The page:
March 21 is World Down Syndrome Day, a time to draw attention to the genetic condition caused by having an extra copy of chromosome 21. Affecting approximately 1 in 700 infants born each year in the United States, our 1-year-old daughter included, Down syndrome is the most common genetic cause of intellectual disability and results in a host of other developmental challenges, as well.
Today, the prospects for people with Down syndrome are better than ever before, including longer life expectancy and greater inclusion, but much remains to be done. This includes addressing the signs of prejudice against people with disabilities that quietly persist in our everyday lives.
No community likes to think that they harbor such symbols, but one sadly remains in Minneapolis: a street, running nine blocks parallel to Hiawatha Avenue, named in honor of Charles F. Dight (1856-1938), founder of the Minnesota Eugenics Society, radical promoter of Minnesota’s now-defunct eugenic sterilization law, and outspoken admirer of Adolf Hitler. The street’s name is a continual reminder, indeed memorial, of a time when intolerance and hate toward those who were different or disabled prevailed. It has no place today.
Dight was a fervent proponent of eugenics, the fallacious belief that “scientific” breeding, similar to the breeding of livestock, could improve the human, and particularly “white,” race. Supporters of eugenics incorrectly believed nearly all human characteristics to be hereditary — including intelligence, criminality and social deviance, and socioeconomic prospects. Those who were seen as “fit,” eugenicists argued, should be encouraged to reproduce, while those seen as “unfit” should be discouraged from doing so, lest they cause, as Dight explained, “the rapid increase of incorrigible youths.”
A potent nexus of irrational fears
In the last decades of the 19th and first decades of the 20th centuries, the eugenics movement thrived in the United States at a potent nexus of irrational fears, such as class insecurity and racism, seemingly substantiated by the rational sciences of evolution and heredity.
And on April 8, 1925, after a tireless campaign by Dight, Minnesota passed a eugenic sterilization law. The Minnesota law authorized the sterilization of people classified as “insane” or “feeble-minded” — an amorphous term describing people with intellectual disabilities, who lacked formal education, or who did not meet arbitrary measures of “intelligence.” The law remained in effect until 1975, during which time Minnesota sterilized 2,350 individuals, 78 percent of whom were women and most of whom were institutionalized under the guardianship of the state. The goal: to stop people seen as undesirable from reproducing and further “burdening” the state and society. Nationwide, approximately 65,000 people were sterilized under eugenic laws.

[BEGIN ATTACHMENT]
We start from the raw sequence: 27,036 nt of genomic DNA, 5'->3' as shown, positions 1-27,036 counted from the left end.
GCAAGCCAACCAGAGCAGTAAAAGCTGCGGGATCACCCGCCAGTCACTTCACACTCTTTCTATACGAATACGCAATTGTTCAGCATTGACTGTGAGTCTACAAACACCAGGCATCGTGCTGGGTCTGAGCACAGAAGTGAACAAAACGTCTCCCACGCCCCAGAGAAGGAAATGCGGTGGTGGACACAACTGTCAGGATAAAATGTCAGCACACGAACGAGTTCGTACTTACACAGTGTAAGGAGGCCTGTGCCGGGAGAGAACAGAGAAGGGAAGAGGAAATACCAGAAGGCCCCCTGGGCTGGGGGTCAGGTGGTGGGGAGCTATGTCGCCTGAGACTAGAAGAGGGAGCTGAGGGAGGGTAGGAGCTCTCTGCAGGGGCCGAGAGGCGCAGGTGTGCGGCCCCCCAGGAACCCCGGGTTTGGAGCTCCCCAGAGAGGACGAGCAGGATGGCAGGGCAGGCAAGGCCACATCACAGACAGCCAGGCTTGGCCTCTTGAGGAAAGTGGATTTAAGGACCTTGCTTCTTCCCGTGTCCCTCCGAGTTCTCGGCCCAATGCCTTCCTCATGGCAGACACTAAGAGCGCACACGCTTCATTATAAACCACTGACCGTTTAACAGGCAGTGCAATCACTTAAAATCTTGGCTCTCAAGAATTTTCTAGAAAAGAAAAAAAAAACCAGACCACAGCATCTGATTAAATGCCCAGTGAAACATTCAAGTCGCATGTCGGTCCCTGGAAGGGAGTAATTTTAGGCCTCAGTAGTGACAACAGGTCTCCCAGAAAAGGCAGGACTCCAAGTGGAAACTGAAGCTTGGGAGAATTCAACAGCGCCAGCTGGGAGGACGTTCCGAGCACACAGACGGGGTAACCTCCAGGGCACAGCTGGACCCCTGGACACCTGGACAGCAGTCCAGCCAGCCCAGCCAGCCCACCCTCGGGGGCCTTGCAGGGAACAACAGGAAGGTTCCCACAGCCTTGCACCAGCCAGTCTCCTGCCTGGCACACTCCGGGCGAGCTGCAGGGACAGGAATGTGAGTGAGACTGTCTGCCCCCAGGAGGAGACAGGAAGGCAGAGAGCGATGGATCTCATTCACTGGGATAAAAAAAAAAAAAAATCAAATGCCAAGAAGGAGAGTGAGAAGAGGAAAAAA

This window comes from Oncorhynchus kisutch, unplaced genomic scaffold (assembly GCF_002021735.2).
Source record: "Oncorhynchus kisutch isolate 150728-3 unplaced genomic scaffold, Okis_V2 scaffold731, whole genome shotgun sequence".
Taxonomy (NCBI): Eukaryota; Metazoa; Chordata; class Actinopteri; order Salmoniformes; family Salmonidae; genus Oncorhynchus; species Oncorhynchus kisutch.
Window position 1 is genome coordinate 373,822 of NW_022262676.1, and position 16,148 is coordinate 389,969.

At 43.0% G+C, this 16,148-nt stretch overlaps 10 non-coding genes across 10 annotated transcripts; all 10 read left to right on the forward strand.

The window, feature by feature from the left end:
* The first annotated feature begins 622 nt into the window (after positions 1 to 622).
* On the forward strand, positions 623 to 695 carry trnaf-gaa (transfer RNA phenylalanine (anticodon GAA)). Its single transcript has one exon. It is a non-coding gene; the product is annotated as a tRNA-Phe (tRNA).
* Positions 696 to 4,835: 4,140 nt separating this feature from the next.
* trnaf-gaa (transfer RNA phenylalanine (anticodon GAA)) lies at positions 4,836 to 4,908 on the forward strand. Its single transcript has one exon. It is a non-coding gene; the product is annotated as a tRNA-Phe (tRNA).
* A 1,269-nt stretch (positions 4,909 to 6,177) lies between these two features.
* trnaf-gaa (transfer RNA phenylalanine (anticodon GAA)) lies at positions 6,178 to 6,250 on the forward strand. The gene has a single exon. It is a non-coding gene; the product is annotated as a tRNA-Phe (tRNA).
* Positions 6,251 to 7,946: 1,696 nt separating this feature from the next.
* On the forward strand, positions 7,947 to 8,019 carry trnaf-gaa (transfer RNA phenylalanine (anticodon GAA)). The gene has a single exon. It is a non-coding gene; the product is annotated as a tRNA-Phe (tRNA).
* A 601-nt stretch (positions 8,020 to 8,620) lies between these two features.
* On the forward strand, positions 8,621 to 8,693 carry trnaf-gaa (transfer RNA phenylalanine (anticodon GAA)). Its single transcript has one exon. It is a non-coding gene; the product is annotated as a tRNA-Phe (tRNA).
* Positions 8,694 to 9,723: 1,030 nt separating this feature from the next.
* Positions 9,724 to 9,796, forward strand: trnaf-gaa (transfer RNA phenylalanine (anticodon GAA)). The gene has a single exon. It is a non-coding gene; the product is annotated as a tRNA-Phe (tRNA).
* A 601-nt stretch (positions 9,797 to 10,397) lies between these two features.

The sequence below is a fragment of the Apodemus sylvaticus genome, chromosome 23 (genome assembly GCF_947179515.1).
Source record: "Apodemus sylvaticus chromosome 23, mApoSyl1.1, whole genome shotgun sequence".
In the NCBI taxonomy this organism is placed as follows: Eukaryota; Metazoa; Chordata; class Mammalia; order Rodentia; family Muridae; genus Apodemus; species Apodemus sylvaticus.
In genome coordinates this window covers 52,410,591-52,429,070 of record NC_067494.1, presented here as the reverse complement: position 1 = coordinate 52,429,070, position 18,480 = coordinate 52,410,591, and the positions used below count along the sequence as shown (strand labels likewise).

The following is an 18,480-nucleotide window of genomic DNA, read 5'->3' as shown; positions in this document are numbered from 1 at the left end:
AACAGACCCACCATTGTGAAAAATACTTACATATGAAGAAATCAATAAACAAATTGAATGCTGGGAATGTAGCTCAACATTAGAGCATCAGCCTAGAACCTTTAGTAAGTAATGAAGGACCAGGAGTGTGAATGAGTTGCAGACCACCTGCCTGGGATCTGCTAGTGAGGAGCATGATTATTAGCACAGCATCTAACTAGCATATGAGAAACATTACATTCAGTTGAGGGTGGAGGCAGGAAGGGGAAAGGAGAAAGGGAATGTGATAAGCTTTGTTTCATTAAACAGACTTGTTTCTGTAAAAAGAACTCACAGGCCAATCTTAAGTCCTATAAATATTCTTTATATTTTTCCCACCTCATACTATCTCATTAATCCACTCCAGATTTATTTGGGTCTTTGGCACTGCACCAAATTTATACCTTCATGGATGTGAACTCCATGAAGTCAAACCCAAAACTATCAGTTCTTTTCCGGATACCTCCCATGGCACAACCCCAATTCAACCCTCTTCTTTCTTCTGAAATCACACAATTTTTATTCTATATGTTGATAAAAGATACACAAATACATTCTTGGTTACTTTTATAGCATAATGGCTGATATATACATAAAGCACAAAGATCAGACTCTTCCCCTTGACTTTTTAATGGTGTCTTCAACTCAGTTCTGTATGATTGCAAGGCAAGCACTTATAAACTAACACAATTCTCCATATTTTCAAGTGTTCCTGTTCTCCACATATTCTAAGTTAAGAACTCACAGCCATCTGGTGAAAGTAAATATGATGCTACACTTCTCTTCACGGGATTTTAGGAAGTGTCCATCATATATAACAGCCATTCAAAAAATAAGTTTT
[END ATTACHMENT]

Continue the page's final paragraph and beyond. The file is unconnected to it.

Dight had hoped Minnesota’s law would be far more sweeping than it was [PDF]. In fact, he had wanted to sterilize nearly 10 percent of the state’s population, and his advocacy for eugenic policies continued. In 1933, the same year that Adolf Hitler enacted a compulsory eugenic sterilization law in Nazi Germany, Dight wrote to him [PDF]:
I enclose a clipping from the Minneapolis Journal . . . praising your plan to stamp out mental inferiority among the German people.
I trust that you will accept my sincere wish that your efforts along that line will be a great success . . .
In the clipping, Dight had written, “if carried out effectively, [Hitler’s plan] will make him the leader of the greatest rational movement for human betterment the world has ever seen.”
Left his estate for eugenics research
Dight died in 1938, before he could witness the full magnitude and systematic terror of the Holocaust. Nonetheless, he was a supporter of the idea of “race betterment,” as he wrote in his will, until the end. He left his estate to the University of Minnesota to establish the Dight Institute for Eugenics Research. Later known as the Dight Institute for the Promotion of Human Genetics, the Institute remained at the University into the 1960s, when it was divested, and closed in the early 1990s.
At a time when we are increasingly conscious about the meaning of symbols that glorify prejudice — such as the Confederate flag, Columbus Day, or the Washington Redskins — a street named after a eugenicist admirer of Hitler is sorely out of place. Indeed, while we have made great strides in accepting people with disabilities such as Down syndrome, the persistence of monuments such as Dight Avenne that celebrate someone who actively promoted intolerance and hate undermines much of the work that has been done.
As residents of south Minneapolis, we must often cross Dight Avenue as we drive across town. Each time we do, we imagine a moment in the future when we must try to explain to our daughter who this man was, what he wanted to do, and why the city still memorializes him. And we cringe, because she would have been on his list.
It’s 2016, and it’s time for a change.
Nicholas and Petra Buchanan live in Minneapolis and have a daughter with Down syndrome. Nicholas is a visiting assistant professor in the Program in History of Science and Technology at the University of Minnesota, Twin Cities, where he teaches classes on ethics and the history of science and technology. Petra is a postdoctoral researcher at the Department of Laboratory Medicine and Pathology at the University of Minnesota Medical School in Minneapolis, where she investigates the early detection of ovarian cancer.
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